A pregnant woman was driving in the HOV lane near Dallas.
Dr. Fokion N. Egolfopoulos is the William E. Leonhard Professor in Engineering at the Department of Aerospace and Mechanical Engineering of the University of Southern California. He received a Diploma in Mechanical Engineering from the National Technical University of Athens in 1981 and an MSc in Mechanical Engineering from San Jose State University in 1984. He received a Diploma in Mechanical Engineering from the National Technical University of Athens in 1981 and a M.Sc. in Mechanical Engineering from San Jose State University in 1984. Subsequently, he received his Ph.D. in Mechanical Engineering from University of California at Davis in 1990, after having spent the last two years of his doctoral research at Princeton University.
A distinguished scientist and Hellene, he spoke to The National Herald about his work, the challenges facing mankind, and the Greek-American community in Los Angeles.
TNH: What were the events in your life that shaped you?
FE: My parents’ guidance and encouragement, my love for the U.S. culture even before I came here, my tenure as a doctoral student, the passing of my parents, with my happiest moments being when I received the offer from the University of Southern California and when my daughter was born. The effects of these factors/events were multifaceted, but in the end, excitement, sorrow, and happiness helped me equally to grow and mature into who I am today.
The National Herald: What brought you to the United States?
Fokion Egolfopoulos: During my high school years in the mid-1970s, the U.S. was a real superpower, a beacon of prosperity, hope, and opportunity. This influenced me a great deal, and I developed an unparalleled admiration for this country, hoping that one day I could just visit. As an undergraduate student in Greece, I also developed a passion for engineering and science, and I wanted to come to the U.S. to further my education. Life was nice to me. My brother, a Greek Navy officer, went to the States to pursue a graduate degree at the Naval Postgraduate School, and he paved the way and supported me to come to the States and start graduate school. My educational journey in the States began at San Jose State University, continued at the University of California at Davis, and ended at Princeton University. At present, I am an Endowed Chair Professor (William E. Leonhard Professor in Engineering) at the department of Aerospace and Mechanical Engineering of the University of Southern California.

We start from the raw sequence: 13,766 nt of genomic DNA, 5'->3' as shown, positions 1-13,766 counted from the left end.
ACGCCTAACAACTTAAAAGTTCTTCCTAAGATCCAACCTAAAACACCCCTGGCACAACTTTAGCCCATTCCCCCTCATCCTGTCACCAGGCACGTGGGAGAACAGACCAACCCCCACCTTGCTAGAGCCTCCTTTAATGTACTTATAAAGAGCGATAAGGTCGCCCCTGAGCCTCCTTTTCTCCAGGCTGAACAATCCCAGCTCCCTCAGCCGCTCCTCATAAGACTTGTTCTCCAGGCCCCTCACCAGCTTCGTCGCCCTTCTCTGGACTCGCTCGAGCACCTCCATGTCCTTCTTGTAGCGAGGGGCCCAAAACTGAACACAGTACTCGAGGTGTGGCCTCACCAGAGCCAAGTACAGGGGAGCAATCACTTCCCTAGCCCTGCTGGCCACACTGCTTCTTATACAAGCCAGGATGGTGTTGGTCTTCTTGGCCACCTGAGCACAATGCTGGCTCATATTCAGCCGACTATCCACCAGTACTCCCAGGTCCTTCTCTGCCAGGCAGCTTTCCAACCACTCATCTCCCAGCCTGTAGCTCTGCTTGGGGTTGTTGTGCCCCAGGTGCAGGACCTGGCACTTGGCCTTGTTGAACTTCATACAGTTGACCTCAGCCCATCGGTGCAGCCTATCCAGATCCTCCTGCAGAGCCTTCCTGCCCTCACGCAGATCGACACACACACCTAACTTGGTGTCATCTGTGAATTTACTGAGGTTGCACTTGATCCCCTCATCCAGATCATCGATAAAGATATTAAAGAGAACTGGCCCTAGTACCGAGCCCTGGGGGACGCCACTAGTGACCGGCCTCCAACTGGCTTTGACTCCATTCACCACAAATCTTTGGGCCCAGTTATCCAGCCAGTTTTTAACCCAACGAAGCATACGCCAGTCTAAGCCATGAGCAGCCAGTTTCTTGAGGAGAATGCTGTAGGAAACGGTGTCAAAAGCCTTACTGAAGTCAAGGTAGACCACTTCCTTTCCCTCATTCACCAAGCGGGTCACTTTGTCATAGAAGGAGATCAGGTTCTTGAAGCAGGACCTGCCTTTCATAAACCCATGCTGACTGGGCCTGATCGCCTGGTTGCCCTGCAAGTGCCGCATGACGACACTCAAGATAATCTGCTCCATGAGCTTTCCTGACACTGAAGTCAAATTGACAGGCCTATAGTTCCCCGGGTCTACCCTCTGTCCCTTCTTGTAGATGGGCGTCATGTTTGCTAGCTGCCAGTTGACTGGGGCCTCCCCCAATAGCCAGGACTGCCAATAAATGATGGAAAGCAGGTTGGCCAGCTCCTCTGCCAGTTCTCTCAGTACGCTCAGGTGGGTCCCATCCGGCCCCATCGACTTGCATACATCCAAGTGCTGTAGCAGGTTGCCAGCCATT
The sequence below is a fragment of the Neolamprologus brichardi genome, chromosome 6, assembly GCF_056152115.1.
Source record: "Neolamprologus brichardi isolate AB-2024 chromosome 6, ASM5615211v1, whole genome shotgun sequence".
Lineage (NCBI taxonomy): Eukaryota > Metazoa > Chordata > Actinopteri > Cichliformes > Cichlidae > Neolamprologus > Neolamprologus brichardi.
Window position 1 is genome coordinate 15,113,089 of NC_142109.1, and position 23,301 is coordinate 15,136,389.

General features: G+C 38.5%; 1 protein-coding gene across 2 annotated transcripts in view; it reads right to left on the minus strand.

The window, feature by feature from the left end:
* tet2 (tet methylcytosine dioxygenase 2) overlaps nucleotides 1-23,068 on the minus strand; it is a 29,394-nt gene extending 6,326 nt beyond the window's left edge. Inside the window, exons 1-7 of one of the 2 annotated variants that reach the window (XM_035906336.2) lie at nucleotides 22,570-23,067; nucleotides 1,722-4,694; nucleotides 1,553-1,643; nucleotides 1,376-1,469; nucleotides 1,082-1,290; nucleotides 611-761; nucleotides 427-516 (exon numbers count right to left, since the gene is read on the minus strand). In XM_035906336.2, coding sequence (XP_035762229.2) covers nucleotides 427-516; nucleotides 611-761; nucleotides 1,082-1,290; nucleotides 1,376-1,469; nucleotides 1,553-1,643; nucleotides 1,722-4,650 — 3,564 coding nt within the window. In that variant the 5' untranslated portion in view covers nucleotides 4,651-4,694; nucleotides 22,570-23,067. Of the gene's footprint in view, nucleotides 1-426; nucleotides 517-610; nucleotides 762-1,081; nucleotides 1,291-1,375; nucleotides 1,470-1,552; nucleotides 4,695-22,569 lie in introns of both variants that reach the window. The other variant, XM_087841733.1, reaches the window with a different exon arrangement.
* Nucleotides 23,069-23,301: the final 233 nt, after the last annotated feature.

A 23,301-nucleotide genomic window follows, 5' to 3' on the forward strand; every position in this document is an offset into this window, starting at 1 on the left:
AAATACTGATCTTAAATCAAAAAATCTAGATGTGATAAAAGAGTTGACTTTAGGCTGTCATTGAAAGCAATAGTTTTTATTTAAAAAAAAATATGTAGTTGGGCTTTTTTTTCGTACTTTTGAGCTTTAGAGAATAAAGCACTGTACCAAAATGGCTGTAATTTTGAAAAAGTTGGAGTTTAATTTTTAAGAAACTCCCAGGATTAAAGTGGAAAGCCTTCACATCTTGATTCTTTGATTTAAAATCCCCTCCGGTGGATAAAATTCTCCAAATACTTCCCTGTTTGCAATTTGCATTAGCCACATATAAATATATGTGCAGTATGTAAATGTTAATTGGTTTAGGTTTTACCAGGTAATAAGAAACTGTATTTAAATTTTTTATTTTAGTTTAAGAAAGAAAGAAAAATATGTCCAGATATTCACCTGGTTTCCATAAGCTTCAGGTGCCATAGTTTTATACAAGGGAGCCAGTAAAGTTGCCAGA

TNH: Give us an outline of your work and your best achievements.
FE: I had the chance to work on problems that can impact humanity in more than one way. During my doctoral studies, I worked with a well-known professor, initially at the University of California, Davis, and then at Princeton University, on the science of combustion, aiming to improve the efficiency of engines and reduce the attendant emissions. Our civilization is energy-based and, more specifically, fuel-based, given that nearly 80-85% of the world’s power is produced via combustion. The work that I have been doing contributes to the advancement of our understanding of the combustion process and has been implemented in applications by industry and the laboratories of the Department of Defense.
TNH: Which stages of your education were critical for your work?
FE: My tenure as a doctoral student was the most challenging experience I had. The training was very intense. Regarding my work as a faculty member, balancing teaching, research, and service can be a challenge as it is easy to get fragmented. Lastly, securing research grants is a big challenge, as the competition is fierce. The success rate is frequently around 10-15% among those submitting proposals to the funding agencies.
TNH: How would you describe your career?
FE: I have been receiving positive feedback from the scientific community regarding my contributions as a scholar. Still, I am by nature very hard on myself, and I always try to see my shortcomings and ways to improve myself. I believe that while one should recognize and appreciate what they have achieved, developing an ego or an arrogant attitude is unacceptable and, most importantly, not warranted. Regarding prizes, in the early stages of my career, I received the Silver Medal of the Combustion, which is the highest recognition worldwide for a specific scientific contribution in my field, however, the most critical distinction is my appointment in 2009 as the Editor in Chief of Combustion and Flame, the flagship journal of my field. The journal has flourished during my tenure, and I am about to start my third term in January of 2021. My predecessors were eminent scientists, and thus the bar is very high for me.
TNH: What is the purpose of your work?